For many years, we in the West have been guilty of separating our mind, body and spirit and trying to compartmentalise them. We look for medicine to fix physiological things, only looking at the presenting physiological issue. We engage in talking therapies to process our thoughts. We pray for strength to get through whatever it is we are facing. It’s like there are three distinct ‘tanks’ and we treat each one differently and discreetly. Increasingly, science is endorsing the view that our body, mind and spirit are not mutually exclusive to each other. They are in fact inter-related and inter-dependent. Where there has been a traumatic experience, often our body remembers what our mind has chosen not to dwell on. Sometimes, our body can hijack our thinking and emotions – have you ever felt sick in the pit of your stomach when someone told you bad news? Your body is reacting and, sometimes, remembering.
Being aware of your body and how it is behaving can be really helpful in dealing with triggers or activation. Often, when we’re dealing with complex trauma in which our bodies were involved, we develop what, at best, might be described as a difficult relationship with our body. Pain or other sensations of discomfort in our body can attract all our attention such that it becomes all consuming, bringing with it uncomfortable or unpleasant feelings or thoughts. Again, this can take us into a flashback or into a state of being where we feel helpless and useless.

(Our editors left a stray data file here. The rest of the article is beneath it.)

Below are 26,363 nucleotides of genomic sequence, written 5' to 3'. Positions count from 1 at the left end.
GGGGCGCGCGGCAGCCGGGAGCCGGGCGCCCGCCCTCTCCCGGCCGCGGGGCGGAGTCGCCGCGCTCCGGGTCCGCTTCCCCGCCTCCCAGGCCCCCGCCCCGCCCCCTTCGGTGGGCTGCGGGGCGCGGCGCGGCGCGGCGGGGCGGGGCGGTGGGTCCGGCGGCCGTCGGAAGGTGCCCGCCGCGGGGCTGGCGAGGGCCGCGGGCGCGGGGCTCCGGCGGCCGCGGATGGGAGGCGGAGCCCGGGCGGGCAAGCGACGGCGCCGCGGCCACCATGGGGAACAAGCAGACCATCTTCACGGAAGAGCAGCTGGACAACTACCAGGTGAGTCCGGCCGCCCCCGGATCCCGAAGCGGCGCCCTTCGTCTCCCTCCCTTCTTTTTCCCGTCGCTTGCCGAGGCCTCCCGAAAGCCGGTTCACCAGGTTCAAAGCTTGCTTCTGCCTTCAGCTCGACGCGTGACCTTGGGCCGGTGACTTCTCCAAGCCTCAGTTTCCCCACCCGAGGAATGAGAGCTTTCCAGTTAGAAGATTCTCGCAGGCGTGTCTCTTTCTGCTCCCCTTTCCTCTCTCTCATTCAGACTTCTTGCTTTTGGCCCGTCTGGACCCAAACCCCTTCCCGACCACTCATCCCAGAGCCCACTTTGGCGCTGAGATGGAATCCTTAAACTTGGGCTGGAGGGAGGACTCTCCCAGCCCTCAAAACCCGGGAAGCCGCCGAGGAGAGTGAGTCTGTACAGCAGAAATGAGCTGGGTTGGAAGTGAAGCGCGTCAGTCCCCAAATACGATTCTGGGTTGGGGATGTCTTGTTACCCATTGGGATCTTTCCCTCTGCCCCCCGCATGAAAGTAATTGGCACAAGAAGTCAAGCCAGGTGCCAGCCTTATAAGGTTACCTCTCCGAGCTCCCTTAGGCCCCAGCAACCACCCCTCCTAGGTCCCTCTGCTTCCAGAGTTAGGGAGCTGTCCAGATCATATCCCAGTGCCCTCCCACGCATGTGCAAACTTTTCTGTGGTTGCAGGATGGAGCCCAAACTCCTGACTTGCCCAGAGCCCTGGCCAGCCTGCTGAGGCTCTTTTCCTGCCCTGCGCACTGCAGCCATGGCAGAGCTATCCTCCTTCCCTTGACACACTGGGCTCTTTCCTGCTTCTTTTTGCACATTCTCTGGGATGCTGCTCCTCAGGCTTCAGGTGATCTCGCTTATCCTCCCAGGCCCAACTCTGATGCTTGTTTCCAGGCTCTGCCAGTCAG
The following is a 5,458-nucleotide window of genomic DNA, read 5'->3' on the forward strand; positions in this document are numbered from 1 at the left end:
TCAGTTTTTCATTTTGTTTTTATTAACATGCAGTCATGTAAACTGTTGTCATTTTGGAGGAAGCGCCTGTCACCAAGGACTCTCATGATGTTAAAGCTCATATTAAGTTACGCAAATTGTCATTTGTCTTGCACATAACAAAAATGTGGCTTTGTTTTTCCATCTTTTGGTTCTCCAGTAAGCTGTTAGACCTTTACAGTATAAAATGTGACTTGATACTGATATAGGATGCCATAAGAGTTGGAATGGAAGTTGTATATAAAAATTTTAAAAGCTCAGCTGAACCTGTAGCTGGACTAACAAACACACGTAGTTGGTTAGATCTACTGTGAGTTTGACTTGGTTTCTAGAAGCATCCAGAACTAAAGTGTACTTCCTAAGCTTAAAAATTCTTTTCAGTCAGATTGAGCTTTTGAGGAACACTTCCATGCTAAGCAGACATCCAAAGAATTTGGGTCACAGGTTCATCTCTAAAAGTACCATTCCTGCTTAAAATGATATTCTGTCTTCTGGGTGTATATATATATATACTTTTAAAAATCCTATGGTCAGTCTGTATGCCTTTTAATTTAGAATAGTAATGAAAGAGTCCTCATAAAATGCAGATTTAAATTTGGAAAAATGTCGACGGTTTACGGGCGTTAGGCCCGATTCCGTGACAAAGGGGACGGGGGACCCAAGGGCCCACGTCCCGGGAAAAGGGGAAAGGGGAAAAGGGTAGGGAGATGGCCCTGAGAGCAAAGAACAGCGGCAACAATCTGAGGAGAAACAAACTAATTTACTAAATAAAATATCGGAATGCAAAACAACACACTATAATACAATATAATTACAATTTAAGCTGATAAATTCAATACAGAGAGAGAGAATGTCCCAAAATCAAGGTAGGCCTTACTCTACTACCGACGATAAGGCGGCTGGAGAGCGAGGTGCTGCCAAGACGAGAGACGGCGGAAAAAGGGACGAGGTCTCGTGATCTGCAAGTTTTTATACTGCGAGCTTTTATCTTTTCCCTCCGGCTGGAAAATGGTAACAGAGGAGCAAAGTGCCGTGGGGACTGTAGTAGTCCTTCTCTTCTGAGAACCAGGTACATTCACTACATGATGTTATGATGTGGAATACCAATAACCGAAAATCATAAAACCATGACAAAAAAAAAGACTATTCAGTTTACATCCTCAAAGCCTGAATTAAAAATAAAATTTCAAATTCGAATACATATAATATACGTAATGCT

When feeling activation in our body, we can also begin to notice where in our body isn’t activated and bring our attention to there. Even if the place without activation is tiny, it is still there. There will always be somewhere in our body which isn’t activated – somewhere which feels solid and stable. Notice it. Direct your attention towards it. Notice that you don’t need to be consumed by the thoughts and feelings which come with this activation. You can, in fact, turn your attention somewhere else. You can be mindfully present in the moment and allow thoughts feelings and sensations, even in your body, to come and go. You can keep your pre frontal cortex switched on by bringing your attention to somewhere else and by simply noticing that you can focus on somewhere which isn’t activated. This mindful noticing will help to communicate to the nervous system that not everything is difficult. When that happens, the alarm system in our brain begins to dial down a notch. We can notice that we are still here in the present and that our body is actually remembering. Rather than being pulled helplessly into the past, we can build resilience via our body in order to remain in the present.